Utilizing design engineering in an empathetic way comes with a bit of a learning curve. After all, it is somewhat unorthodox to apply additive engineering to the assistance of production staff with a disability or injury. Fit, form, and function are typically the driving characteristics behind the design of tooling or specialty featuring.
It has been said that “Most people do not listen with the intent to understand; they listen with the intent to reply.” In a situation where employees have an underlying disability, injury, or other issue which inhibits their fullest potential on the job, the temptation is to hear the employees concerns and produce a solution in the quickest, simplest way possible, without truly empathizing and offering a sustainable solution. Listening in order to understand, not merely reply, is oftentimes more easily said than done, particularly since engineering types tend to listen to issues with the intent to gather data, fix the problem quickly, and move on.
However, if design engineers could seize the opportunity to look at workplace problems
through a less technical and more empathetic approach, looking through the eyes of the user, something unique and incredible could be created.
When thinking about this concept of empathy as it relates specifically to the process of gathering personal input for industrial design, it is helpful to consider this insight from Shep Hyken on the five different steps toward empathy:
A big part of empathy is listening. Employees want to feel heard. They want their thoughts and feelings, especially as it pertains to the workplace, to be valued.
Acknowledge and Relate
Reflect back to the employee. Make statements that prove you’re listening and can relate to their issue.
If an employee is sharing their thoughts, ideas, concerns, and suggestions, show them you understand. Ask pertinent questions to gain more information and further understanding.
Any lack of sincerity will work against your goal to show empathy.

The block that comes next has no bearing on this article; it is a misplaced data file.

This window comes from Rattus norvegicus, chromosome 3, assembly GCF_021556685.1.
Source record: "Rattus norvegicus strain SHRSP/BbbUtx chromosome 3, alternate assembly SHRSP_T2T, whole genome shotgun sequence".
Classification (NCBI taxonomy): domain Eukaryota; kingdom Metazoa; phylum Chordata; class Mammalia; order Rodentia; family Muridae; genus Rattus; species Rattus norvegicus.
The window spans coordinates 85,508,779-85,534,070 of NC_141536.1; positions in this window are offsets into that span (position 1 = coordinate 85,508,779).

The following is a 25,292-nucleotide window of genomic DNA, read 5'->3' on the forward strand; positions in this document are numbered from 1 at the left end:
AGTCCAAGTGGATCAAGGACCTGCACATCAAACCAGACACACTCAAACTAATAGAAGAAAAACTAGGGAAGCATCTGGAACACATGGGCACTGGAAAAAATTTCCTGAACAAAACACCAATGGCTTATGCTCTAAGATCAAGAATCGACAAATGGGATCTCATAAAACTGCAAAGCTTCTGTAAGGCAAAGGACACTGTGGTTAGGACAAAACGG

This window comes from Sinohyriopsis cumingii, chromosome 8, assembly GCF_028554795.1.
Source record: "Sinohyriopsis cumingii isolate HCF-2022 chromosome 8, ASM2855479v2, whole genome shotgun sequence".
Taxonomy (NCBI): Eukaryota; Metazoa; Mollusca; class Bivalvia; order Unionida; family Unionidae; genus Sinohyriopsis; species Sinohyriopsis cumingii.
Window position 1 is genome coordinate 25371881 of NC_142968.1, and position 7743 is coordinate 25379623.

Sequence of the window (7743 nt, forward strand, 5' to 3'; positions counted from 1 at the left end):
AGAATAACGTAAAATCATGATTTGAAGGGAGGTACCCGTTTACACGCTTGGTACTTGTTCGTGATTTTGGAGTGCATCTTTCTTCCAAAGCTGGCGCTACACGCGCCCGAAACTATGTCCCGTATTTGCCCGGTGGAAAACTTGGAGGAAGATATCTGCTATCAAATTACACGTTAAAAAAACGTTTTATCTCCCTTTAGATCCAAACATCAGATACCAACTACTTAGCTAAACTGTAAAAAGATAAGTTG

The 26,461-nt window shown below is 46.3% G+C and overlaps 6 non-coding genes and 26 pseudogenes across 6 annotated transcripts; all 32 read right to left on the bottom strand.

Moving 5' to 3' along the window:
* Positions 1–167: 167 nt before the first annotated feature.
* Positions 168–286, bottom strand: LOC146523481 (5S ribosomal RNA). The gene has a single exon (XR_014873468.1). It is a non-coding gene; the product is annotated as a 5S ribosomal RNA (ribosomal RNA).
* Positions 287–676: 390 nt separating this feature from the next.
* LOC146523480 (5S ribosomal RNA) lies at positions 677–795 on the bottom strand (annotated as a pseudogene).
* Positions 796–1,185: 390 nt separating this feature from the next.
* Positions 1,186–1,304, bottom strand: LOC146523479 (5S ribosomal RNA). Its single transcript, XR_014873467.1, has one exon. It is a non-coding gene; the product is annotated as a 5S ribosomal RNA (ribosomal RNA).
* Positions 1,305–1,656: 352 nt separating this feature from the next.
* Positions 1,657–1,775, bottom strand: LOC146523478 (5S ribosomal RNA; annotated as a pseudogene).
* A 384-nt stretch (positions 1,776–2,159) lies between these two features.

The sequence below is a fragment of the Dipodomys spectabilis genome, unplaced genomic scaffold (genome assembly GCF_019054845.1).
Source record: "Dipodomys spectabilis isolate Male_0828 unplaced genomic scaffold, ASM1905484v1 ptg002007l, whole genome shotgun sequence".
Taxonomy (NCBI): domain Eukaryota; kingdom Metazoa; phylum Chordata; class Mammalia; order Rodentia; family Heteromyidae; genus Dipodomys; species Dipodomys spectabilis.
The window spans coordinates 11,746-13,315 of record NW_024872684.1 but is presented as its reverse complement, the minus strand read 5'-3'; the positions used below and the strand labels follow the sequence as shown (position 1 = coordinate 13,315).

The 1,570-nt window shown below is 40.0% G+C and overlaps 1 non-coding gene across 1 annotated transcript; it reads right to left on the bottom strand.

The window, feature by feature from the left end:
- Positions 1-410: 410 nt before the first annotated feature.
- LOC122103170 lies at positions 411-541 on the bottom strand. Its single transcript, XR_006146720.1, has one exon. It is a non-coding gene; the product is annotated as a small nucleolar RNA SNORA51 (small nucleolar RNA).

Along the lines of sincerity, there must be a level of mutual trust. The concept of trust in business relationships between a company and its customers, and the employer and employees are paramount to a good relationship where employees are engaged.
One of the strongest phrases you can say to an employee is “Thank you.” A sincere sign of appreciation shows the employee that they are valued. Being empathetic does not mean you must agree or acquiesce to every employee’s request. What it does mean is that you are accessible and approachable, a leader or co-worker others can trust, and are open to listening and understanding the other person’s views and thoughts. When this happens, employees feel more comfortable, are more motivated, and more committed to excellence.*
As we have found, practicing empathy in engineering is not a fast and simple process, but it reaps rewards far beyond its initial investment, going beyond the surface level productivity and logistics issues, into some deeper and more lasting. When employees are genuinely listened to, heard, and taken care of, they are not only better able to do their jobs physically, but they are able to pour into their work on a more personal level.
*Hyken, Shep. February 25, 2018. “A $600 Billion Employee Engagement Problem Solved: Empathy.” Forbes.com. https://www.forbes.com/sites/shephyken/2018/02/25/a-600-billion-employee-engagement-problem-solved-empathy/?sh=658636fbb1a3